(Re)traceable Choreography

The artists involved: Žiga Kariž, Miha Knific, Miha Štrukelj and Sašo Vrab

Opening: 5 July 2005

On view till: 30 July 2005

Opening speech: Alenka Gregoric, a ŠKUC Gallery (Ljubljana)

Curator: Edit Molnár

The exhibition is organized as a collaborative effort between the Studio Gallery (Studio of Young Artists Association) and the Skuc Gallery in Ljubljana. These art institutions already have a long history of cooperation, which was especially lively the mid 90s. The collaborative series of shows in 2005 and 2006 are organized with the intention of refreshing this lively dialogue between the art scenes within the context of the art of Central Europe.

The “(Re)traceable Choreography” is a group show which does not consider itself a thematic exhibition, but rather a selection of highly interesting works, which together highlight some aspects of their interpretation in the form of dialogue. The title was influenced by a video of Miha Knific (Choreography 2003), who uses a minimalist interior as the stage of performance. Knific invites people to move around the space while coercing them into unexpected moves caused by strings which are hardly visible. While this brings to mind the reminiscence of Bruce Nauman’s early video-performance, Miha Knific, by filming the scene with a survaillance camera, gives a reinterpretation of space and social actions whereby hidden mechanisms and fears become the motor of all gestures.
Saso Vrabic’s Arcobaleno is a computer generated video, which reflects with slightly ironic undertones on the hidden tensions within the countries that, while focusing on their national identity, simultaneously have a strong longing to belong to the bigger entity of “Europe.” The video was made with the use of a Sinclair ZX Spectrum computer. The loading process itself takes central stage while the sign “Slovenia is loading, please wait” is displayed. There is a certain military nature to the esthetic of the piece owing to the rhythm and the sounds, not to even mention the flashing text.

By using an old computer program he interestingly juxtaposes this military character with the nostalgic feeling, transforming the video into a monument of ancient technology that is lost for good. Saso Vrabic is basically occupied with the image-generating mechanisms of our contemporary society; he recycles images from the mass media and places them into other contexts and relations. The Tetris Triptich is a traditional oil-canvas painting inspired by media images and an abstract close-up of the game itself. In the Triptich he cites playfully but also forebodingly the story of one of the world’s best known computer games whose birth has a strong link to the history of technology – to industrial theft during the cold-war period. Alenka Gregoric summarizes rather insightfully: “His focus is on re-interpreting the response of an individual towards life in contemporary society, which is saturated with new technologies.”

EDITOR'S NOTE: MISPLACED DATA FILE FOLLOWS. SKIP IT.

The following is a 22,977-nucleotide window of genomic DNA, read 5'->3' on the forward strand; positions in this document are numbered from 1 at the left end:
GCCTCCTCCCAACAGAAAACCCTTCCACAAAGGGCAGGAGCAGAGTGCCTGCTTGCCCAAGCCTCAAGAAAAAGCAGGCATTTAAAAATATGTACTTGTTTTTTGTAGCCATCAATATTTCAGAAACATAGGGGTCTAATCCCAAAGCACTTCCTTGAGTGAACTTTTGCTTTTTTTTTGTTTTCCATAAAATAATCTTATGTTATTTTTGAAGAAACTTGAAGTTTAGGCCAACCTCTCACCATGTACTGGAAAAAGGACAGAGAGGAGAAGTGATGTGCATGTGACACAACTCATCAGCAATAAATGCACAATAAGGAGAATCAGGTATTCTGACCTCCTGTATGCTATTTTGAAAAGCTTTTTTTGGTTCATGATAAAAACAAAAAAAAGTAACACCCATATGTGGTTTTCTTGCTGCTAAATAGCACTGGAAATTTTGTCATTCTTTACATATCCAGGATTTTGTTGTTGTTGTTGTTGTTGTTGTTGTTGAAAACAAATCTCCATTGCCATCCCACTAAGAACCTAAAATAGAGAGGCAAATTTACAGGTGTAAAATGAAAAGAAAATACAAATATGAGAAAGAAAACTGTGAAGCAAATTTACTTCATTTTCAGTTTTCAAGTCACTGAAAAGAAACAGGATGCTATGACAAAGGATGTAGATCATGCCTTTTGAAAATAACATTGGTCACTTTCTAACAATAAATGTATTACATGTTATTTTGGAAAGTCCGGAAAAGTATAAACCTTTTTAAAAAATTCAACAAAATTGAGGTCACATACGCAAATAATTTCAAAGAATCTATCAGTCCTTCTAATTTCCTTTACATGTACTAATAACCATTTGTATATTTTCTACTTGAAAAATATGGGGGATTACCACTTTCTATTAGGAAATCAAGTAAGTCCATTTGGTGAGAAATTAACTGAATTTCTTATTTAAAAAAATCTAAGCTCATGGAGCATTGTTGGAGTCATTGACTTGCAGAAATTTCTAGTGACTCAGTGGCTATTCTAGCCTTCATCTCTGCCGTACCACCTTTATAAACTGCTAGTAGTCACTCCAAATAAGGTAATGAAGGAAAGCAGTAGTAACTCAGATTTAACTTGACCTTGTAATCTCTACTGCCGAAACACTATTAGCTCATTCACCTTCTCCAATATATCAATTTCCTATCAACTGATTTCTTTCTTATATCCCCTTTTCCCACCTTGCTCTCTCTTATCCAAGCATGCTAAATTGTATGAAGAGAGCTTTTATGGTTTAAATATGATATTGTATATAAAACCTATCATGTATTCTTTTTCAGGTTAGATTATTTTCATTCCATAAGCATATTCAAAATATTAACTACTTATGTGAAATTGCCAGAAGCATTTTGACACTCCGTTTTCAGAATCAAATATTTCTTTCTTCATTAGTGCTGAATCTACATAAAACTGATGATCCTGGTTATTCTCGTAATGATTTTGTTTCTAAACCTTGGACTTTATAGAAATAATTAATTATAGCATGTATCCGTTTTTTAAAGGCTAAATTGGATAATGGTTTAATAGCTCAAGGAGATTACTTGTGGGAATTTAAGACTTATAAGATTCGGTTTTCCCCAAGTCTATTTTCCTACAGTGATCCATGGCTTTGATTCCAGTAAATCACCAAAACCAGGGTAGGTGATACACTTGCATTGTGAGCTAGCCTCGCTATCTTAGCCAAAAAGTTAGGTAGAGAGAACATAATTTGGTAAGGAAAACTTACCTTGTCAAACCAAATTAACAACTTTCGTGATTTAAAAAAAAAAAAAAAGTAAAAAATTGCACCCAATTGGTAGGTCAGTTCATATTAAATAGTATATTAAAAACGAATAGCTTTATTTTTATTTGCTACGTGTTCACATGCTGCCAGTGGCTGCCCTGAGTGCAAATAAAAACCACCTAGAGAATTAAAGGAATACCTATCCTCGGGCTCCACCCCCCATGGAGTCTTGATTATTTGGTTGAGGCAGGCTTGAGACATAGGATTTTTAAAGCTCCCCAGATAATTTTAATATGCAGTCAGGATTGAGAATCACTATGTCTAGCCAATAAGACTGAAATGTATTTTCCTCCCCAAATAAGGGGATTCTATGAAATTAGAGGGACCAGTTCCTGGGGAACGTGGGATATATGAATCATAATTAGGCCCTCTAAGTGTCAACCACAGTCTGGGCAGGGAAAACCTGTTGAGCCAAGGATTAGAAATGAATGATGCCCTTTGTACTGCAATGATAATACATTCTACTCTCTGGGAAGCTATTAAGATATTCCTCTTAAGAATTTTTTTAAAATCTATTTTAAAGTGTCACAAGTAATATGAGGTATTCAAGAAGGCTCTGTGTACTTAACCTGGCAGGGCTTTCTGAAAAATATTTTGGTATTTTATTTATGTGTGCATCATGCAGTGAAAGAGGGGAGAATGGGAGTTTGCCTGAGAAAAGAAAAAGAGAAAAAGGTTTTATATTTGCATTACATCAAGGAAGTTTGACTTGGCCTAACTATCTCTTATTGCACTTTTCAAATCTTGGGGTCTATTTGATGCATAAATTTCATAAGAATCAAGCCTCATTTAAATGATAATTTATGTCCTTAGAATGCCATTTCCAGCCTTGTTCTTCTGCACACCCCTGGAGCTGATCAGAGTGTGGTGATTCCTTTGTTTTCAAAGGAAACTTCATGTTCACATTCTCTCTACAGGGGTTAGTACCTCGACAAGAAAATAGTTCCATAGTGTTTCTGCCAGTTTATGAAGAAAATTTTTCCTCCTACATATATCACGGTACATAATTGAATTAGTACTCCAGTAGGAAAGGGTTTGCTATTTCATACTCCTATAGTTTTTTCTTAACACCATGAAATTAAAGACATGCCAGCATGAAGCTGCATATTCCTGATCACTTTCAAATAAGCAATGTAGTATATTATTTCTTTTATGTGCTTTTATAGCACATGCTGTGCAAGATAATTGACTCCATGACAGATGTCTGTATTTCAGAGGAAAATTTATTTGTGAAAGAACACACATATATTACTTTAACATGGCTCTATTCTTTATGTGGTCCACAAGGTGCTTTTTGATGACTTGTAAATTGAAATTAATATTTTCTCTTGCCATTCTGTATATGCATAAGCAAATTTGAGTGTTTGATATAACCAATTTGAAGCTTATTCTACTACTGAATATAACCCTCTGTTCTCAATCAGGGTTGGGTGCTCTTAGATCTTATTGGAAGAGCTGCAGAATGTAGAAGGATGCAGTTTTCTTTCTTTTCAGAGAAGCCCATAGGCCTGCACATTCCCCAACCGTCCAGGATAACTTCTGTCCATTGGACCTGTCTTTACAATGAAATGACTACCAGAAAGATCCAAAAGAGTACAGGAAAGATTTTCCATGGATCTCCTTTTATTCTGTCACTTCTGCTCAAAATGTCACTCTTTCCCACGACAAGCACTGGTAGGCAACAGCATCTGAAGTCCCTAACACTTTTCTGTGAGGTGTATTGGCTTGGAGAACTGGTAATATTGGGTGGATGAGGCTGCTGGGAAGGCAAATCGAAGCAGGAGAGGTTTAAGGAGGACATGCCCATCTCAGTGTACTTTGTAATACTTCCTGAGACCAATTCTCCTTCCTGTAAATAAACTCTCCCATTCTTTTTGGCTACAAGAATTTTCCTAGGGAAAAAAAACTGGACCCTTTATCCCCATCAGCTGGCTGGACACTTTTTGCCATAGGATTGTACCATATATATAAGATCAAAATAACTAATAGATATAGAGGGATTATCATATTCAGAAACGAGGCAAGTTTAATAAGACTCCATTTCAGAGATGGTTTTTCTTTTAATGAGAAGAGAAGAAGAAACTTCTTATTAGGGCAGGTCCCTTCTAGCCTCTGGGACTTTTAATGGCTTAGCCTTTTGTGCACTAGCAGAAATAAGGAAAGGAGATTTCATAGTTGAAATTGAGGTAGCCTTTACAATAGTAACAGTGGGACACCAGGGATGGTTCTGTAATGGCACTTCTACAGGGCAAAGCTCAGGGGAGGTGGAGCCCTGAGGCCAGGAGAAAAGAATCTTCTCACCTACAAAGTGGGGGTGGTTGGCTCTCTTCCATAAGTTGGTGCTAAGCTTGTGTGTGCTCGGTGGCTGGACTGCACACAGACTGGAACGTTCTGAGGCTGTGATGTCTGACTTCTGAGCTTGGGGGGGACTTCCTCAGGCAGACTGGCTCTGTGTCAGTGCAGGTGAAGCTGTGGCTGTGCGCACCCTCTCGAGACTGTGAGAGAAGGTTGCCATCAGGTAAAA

For the occasion of “(Re)traceable Choreography,” Ziga Karic will create in the Studio Gallery a site-specific wall painting, which belongs to his ongoing project Terror=Decor. The project – which was also shown at the 50th Venice Biennale in 2003 – was a stage in the series of Terror=décor installations (a project that has been ongoing since 1997 and still continues today) dealing with the politics of the manipulation of the visual; the interfering nature of mass media images and the audience exposed to the flow and rapidity of information. In this sense, terrorism serves as an analogy for the dynamics of the images which question who is observing what/who and the innocence of art within this context. “The forms of pictures/objects included in the Terror=décor project comprise art codes of the past and present socio-political and artistic utopias, conveyed through the machinery of the commodification and domestication of contemporary cultural production. It is important to emphasize that the whole drama of the Terror=décor project takes place at the very surface of every individual picture/object,” write Žiga Kariž and Jurij Krpan.

The approach of painter Miha Strukelj, towards some media images is characterized by fascination and a sense of entrapment. He reintroduces, reuses and recycles traumatic media images, such as the overexposed air shot of Chernobyl after the catastrophe. Like ongoing shock therapy, he repaints the very same photograph in a way that makes the aftermath irrelevant, fixing the site in a state of endless investigation of the visual theme. The timeless nature of the monumental picture is disturbed by technological interference; Miha Strukelj uses all visual elements of technological image-making (video computer games and television) introducing their disturbing effects into the medium of painting, all the while emphasizing the corrupted manner of our consumption of these media images.
The artists of the show usually work in different mediums. In the context of this exhibition, videos, painting, site-specific wall painting and video will be displayed. By using their medium in a highly reflective way, the artists raise awareness of the image-making mechanisms of contemporary art and society.

Supported by: Hungarian National Fund (NKA)
Ministry of Cultural Heritage of Hungary
Slovenian Embassy
Ministry of Culture of the Republic of Slovenia
Cultural Department of the City of Ljubljana.